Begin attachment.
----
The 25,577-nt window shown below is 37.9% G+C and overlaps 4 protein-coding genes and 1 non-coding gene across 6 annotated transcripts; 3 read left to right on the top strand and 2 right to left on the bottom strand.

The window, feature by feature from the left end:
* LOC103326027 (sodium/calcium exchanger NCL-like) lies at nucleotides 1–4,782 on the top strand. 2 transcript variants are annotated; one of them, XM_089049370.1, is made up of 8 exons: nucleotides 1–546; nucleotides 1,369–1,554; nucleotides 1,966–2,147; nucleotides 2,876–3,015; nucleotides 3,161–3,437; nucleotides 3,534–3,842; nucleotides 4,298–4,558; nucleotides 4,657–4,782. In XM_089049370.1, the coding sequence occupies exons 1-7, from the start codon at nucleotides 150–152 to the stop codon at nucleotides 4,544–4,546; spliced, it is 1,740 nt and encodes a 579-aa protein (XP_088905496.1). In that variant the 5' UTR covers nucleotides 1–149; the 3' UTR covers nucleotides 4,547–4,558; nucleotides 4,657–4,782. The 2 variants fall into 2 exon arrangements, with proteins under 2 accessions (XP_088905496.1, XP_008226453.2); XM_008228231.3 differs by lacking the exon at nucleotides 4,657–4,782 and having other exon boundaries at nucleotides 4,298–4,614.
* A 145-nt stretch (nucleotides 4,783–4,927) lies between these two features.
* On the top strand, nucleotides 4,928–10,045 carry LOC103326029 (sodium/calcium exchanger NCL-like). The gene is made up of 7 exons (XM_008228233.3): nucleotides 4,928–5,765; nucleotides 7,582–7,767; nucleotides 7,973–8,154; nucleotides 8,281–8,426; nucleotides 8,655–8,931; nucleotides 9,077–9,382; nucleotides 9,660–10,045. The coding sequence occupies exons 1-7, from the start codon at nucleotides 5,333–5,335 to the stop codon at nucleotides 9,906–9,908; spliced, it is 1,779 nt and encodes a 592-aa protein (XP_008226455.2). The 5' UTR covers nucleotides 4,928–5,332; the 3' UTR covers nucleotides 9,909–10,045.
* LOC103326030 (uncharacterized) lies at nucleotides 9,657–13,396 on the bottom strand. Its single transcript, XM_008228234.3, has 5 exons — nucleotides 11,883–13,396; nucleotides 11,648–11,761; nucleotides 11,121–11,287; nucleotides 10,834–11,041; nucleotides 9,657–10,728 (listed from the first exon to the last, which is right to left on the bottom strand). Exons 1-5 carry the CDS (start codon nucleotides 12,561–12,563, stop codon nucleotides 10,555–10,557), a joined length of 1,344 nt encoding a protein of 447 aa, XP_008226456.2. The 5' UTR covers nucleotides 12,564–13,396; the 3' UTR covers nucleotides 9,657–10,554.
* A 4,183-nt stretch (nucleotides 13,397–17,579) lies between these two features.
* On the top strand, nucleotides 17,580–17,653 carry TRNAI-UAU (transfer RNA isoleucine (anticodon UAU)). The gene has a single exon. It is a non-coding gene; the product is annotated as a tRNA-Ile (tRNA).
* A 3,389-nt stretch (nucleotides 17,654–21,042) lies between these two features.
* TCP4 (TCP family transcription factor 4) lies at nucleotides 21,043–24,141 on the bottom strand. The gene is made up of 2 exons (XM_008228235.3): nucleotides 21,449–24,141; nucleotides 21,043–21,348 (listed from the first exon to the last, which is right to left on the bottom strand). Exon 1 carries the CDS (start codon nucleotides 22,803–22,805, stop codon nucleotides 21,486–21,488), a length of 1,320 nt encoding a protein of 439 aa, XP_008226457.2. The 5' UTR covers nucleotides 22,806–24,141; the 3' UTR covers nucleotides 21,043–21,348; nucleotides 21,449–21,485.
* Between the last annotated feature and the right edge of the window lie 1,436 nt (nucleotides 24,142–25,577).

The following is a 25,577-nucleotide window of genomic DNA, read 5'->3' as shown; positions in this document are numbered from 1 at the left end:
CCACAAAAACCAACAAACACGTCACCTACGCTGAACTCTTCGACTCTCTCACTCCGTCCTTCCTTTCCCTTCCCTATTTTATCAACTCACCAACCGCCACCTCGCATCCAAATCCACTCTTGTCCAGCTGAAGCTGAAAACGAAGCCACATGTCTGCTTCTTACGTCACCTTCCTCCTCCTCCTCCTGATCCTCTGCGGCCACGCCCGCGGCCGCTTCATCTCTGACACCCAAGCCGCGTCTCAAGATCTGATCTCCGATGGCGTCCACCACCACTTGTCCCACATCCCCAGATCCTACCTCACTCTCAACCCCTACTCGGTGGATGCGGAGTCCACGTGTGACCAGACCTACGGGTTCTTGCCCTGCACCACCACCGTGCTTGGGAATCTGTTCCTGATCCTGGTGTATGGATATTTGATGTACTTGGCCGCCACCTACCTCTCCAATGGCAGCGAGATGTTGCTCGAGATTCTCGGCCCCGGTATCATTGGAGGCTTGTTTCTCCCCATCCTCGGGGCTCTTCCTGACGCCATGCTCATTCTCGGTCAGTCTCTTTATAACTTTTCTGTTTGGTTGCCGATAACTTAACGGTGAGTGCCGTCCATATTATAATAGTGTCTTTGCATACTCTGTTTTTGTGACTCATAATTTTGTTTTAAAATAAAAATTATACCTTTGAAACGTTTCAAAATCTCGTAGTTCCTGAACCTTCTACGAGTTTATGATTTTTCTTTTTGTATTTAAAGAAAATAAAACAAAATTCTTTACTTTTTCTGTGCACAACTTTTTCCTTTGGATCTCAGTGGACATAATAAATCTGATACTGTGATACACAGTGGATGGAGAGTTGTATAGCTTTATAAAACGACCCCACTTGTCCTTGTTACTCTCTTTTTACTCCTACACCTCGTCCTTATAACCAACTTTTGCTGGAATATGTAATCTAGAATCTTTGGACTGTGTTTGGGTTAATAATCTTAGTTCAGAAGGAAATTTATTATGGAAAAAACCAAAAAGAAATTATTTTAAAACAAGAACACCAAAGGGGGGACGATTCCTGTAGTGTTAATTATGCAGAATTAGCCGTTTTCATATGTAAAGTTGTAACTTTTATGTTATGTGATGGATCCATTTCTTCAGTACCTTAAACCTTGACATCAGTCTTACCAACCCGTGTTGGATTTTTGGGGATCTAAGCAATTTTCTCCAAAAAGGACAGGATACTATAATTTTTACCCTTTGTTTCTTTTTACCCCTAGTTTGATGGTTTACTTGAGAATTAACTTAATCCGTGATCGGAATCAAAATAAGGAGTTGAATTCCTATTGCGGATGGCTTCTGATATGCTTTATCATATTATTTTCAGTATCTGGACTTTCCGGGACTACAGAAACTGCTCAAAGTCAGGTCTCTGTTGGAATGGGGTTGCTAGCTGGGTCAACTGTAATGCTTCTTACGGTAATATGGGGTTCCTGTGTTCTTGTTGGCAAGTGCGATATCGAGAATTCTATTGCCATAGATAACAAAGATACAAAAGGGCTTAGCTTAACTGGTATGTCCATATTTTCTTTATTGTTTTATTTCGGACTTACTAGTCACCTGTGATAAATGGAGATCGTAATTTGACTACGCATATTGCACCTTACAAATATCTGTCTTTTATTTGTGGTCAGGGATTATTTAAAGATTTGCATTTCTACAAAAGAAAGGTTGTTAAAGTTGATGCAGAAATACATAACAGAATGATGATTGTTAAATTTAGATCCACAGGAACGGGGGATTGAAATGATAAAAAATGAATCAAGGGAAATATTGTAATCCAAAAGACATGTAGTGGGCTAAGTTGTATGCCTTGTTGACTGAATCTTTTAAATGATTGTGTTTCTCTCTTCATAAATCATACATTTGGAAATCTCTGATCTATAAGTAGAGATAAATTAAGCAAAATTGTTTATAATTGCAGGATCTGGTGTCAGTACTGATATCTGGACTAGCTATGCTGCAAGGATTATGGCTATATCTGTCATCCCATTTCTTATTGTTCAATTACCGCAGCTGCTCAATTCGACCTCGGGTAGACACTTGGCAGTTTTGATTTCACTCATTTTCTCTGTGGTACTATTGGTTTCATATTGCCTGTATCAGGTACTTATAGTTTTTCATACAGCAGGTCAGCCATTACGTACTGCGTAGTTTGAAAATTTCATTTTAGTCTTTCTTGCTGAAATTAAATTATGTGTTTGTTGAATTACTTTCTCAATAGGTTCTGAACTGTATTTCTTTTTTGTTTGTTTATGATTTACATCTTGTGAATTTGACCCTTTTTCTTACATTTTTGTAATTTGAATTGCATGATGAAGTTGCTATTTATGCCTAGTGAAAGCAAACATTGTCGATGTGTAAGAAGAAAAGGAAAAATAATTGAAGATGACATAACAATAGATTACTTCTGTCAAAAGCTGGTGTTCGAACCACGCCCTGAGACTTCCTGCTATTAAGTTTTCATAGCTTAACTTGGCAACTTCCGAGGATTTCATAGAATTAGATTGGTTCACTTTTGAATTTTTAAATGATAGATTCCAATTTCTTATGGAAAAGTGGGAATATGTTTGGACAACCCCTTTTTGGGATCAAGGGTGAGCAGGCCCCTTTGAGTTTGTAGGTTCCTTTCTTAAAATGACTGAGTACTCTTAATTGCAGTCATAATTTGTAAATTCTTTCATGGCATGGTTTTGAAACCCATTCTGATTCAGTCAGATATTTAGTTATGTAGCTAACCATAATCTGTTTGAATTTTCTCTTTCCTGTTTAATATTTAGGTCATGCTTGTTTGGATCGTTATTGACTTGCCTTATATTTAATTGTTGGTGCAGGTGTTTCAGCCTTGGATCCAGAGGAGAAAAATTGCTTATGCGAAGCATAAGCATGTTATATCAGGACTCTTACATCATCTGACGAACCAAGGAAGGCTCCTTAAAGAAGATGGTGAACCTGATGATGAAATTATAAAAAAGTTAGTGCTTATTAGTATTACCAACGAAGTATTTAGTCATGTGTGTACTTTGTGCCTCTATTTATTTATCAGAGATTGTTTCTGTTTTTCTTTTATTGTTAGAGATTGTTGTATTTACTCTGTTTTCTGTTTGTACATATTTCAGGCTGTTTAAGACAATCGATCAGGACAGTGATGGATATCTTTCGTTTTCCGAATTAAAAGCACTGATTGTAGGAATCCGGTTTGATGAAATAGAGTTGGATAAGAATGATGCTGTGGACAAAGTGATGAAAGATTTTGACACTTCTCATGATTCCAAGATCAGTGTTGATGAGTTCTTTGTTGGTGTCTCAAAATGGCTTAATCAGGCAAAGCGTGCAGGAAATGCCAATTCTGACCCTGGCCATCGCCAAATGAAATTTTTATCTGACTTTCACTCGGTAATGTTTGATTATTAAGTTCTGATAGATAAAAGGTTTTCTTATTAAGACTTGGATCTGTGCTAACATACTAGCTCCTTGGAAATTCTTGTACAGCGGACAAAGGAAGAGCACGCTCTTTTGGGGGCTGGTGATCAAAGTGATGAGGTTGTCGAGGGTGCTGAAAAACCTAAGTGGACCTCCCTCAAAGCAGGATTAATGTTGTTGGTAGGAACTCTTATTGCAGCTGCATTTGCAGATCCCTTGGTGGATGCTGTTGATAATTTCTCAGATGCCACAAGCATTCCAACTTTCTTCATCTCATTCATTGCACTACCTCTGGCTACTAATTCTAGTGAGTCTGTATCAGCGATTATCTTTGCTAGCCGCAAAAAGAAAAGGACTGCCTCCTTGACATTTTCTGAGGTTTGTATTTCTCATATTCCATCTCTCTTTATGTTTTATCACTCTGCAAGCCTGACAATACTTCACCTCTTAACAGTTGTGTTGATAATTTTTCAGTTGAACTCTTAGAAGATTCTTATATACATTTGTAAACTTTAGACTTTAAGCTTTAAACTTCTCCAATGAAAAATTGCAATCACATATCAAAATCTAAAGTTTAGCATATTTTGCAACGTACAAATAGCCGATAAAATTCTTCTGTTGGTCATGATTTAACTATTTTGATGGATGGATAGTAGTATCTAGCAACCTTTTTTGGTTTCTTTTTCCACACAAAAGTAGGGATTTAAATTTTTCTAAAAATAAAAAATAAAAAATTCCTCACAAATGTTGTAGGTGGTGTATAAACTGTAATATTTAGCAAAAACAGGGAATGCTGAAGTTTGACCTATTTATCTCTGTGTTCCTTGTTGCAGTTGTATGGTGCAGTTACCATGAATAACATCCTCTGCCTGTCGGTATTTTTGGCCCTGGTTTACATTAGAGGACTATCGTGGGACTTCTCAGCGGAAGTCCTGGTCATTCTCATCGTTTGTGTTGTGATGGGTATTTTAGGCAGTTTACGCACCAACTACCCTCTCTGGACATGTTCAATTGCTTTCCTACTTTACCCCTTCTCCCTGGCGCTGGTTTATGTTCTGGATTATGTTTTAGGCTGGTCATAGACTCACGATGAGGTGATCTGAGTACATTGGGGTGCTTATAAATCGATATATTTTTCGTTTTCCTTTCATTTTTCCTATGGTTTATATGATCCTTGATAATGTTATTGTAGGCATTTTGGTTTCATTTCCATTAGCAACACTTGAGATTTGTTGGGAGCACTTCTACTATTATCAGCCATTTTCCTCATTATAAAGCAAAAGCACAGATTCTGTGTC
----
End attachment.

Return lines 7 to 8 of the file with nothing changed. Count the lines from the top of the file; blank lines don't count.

* A 4,183-nt stretch (nucleotides 13,397–17,579) lies between these two features.
* On the top strand, nucleotides 17,580–17,653 carry TRNAI-UAU (transfer RNA isoleucine (anticodon UAU)). The gene has a single exon. It is a non-coding gene; the product is annotated as a tRNA-Ile (tRNA).